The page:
Home Email this page Print this page Bookmark this page Decrease font size Default font size Increase font size
Noise & Health  
 CURRENT ISSUE    PAST ISSUES    AHEAD OF PRINT    SEARCH   GET E-ALERTS    
 
 Next article
 Previous article
Table of Contents

Similar in PUBMED
   Search Pubmed for
   Search in Google Scholar for
 Related articles
Citation Manager
Access Statistics
Reader Comments
Email Alert *
Add to My List *
 * Requires registration (Free)
 

 Article Access Statistics
    Viewed11091    
    Printed289    
    Emailed12    
    PDF Downloaded268    
    Comments [Add]    

Recommend this journal

 

 ARTICLES
Year : 2000  |  Volume : 2  |  Issue : 8  |  Page : 39--46

Annoyance and effects on work from environmental noise at school


National Institute for Working Life, Umeň, Sweden

Correspondence Address:
Par Lundquist
National Institute for Working Life, P.O. Box 7654, SE-907 13 Umeň
Sweden
Login to access the Email id

Source of Support: None, Conflict of Interest: None


PMID: 12689460

Rights and PermissionsRights and Permissions

The aim of this study is to investigate how students rate the annoyance and effects of noise in their working environment. 216 students, between the ages 13-15 years, and 12 teachers took part in this study. Sound level measurements were made for 20 minutes in the middle of a lesson for each class. On the measurement occasion the students were seated in a class room working on mathematics. Immediately after the sound level measurement, the students and the teachers filled in a questionnaire. The correlation between sound level and perceived annoyance and rated effect of noise on the students┤ schoolwork was poor. The correlation between the annoyance and rated effect of noise on the students┤ schoolwork was significant. Equivalent sound levels during mathematics lessons were 58-69 dB(A). Even though the sound levels were relatively high the students claimed that they were just moderately annoyed. More than 1/3 of the students claimed that the existing sound environment obstructed their work. No difference was found between boys and girls in rated annoyance and rated effect on their work. The younger students were more annoyed than the older ones. The participants claimed that chatter in the class room and scraping sounds from tables and chairs were the most annoying sound sources. The teachers shared this opinion. The concurrency between the students┤ rating of their annoyance and the teachers┤ rating of the students annoyance was remarkably low.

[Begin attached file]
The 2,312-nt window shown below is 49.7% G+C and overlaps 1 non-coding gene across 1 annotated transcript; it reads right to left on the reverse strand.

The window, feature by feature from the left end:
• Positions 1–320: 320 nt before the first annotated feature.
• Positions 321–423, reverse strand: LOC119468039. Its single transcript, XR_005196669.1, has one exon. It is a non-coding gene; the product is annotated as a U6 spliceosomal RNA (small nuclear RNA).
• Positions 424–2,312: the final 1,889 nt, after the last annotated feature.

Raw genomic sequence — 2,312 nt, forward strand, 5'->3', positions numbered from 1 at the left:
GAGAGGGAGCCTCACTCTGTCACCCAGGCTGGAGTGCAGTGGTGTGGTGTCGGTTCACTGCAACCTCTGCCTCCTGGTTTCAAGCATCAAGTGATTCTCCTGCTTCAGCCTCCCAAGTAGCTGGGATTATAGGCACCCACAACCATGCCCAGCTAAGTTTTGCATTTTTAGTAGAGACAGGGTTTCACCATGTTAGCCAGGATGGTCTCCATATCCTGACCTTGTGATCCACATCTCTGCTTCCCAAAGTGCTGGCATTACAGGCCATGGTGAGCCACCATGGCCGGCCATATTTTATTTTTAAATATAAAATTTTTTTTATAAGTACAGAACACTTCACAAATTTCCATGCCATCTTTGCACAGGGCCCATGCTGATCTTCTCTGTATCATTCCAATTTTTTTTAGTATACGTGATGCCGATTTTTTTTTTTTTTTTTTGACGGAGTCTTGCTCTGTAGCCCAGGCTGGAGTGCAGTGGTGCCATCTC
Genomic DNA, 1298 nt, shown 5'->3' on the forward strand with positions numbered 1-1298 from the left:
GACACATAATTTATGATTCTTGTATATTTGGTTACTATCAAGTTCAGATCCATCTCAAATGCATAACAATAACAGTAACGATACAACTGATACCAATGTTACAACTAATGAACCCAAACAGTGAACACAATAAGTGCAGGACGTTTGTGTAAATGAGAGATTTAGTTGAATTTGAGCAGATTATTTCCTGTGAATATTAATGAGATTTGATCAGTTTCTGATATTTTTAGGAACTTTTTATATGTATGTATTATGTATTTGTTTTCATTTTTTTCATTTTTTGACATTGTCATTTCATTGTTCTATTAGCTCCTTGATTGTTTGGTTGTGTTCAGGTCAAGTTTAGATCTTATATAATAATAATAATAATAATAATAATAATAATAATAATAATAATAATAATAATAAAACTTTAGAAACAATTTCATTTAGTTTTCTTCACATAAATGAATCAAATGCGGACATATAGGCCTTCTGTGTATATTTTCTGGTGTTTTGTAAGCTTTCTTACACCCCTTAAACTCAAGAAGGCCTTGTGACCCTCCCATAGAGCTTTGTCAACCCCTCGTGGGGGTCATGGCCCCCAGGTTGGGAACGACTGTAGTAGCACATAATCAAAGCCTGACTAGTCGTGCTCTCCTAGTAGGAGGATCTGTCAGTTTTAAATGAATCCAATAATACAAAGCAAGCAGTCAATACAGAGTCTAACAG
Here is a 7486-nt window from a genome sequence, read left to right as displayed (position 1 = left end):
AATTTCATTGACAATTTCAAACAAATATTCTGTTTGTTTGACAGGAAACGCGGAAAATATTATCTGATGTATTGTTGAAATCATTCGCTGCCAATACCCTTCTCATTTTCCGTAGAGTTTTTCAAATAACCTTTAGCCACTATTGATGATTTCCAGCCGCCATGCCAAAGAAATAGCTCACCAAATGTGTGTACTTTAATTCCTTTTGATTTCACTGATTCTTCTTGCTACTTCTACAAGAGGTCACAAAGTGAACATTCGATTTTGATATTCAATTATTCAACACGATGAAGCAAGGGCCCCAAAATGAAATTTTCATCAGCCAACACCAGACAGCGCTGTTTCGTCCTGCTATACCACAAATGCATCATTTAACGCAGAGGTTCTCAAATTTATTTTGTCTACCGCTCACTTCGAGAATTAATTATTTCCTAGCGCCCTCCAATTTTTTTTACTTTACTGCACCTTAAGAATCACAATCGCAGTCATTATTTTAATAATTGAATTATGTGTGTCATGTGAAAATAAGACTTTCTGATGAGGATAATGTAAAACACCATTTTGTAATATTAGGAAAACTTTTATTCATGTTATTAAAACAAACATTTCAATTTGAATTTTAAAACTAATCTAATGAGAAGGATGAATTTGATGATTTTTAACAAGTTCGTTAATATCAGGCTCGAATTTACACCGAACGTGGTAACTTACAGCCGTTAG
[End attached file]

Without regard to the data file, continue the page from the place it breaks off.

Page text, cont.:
[FULL TEXT] [PDF]*


        
Print this article     Email this article